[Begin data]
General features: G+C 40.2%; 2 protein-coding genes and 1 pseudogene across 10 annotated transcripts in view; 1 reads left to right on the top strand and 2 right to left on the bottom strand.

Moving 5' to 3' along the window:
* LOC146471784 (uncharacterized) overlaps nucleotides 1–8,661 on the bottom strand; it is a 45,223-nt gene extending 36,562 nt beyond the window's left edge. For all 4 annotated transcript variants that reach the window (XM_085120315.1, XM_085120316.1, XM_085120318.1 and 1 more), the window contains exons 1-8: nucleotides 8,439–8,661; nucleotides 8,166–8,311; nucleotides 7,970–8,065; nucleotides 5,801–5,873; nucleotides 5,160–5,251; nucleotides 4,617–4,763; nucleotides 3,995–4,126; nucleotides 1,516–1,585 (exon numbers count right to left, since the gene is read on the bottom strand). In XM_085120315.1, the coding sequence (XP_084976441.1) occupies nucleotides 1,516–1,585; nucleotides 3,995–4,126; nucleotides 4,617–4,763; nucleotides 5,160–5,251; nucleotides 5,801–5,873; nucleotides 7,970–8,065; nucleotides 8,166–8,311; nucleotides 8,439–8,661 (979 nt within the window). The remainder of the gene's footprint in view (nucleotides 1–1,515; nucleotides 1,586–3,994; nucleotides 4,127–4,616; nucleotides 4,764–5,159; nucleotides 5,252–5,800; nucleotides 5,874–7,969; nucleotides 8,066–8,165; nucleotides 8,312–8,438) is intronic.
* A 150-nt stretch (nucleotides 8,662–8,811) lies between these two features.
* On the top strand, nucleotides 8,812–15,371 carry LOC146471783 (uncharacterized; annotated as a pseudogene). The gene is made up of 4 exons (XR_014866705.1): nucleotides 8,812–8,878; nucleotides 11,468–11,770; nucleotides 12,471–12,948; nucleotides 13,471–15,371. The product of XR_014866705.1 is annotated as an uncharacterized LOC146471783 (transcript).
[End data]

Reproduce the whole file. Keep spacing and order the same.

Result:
General features: G+C 40.2%; 2 protein-coding genes and 1 pseudogene across 10 annotated transcripts in view; 1 reads left to right on the top strand and 2 right to left on the bottom strand.

Moving 5' to 3' along the window:
* LOC146471784 (uncharacterized) overlaps nucleotides 1–8,661 on the bottom strand; it is a 45,223-nt gene extending 36,562 nt beyond the window's left edge. For all 4 annotated transcript variants that reach the window (XM_085120315.1, XM_085120316.1, XM_085120318.1 and 1 more), the window contains exons 1-8: nucleotides 8,439–8,661; nucleotides 8,166–8,311; nucleotides 7,970–8,065; nucleotides 5,801–5,873; nucleotides 5,160–5,251; nucleotides 4,617–4,763; nucleotides 3,995–4,126; nucleotides 1,516–1,585 (exon numbers count right to left, since the gene is read on the bottom strand). In XM_085120315.1, the coding sequence (XP_084976441.1) occupies nucleotides 1,516–1,585; nucleotides 3,995–4,126; nucleotides 4,617–4,763; nucleotides 5,160–5,251; nucleotides 5,801–5,873; nucleotides 7,970–8,065; nucleotides 8,166–8,311; nucleotides 8,439–8,661 (979 nt within the window). The remainder of the gene's footprint in view (nucleotides 1–1,515; nucleotides 1,586–3,994; nucleotides 4,127–4,616; nucleotides 4,764–5,159; nucleotides 5,252–5,800; nucleotides 5,874–7,969; nucleotides 8,066–8,165; nucleotides 8,312–8,438) is intronic.
* A 150-nt stretch (nucleotides 8,662–8,811) lies between these two features.
* On the top strand, nucleotides 8,812–15,371 carry LOC146471783 (uncharacterized; annotated as a pseudogene). The gene is made up of 4 exons (XR_014866705.1): nucleotides 8,812–8,878; nucleotides 11,468–11,770; nucleotides 12,471–12,948; nucleotides 13,471–15,371. The product of XR_014866705.1 is annotated as an uncharacterized LOC146471783 (transcript).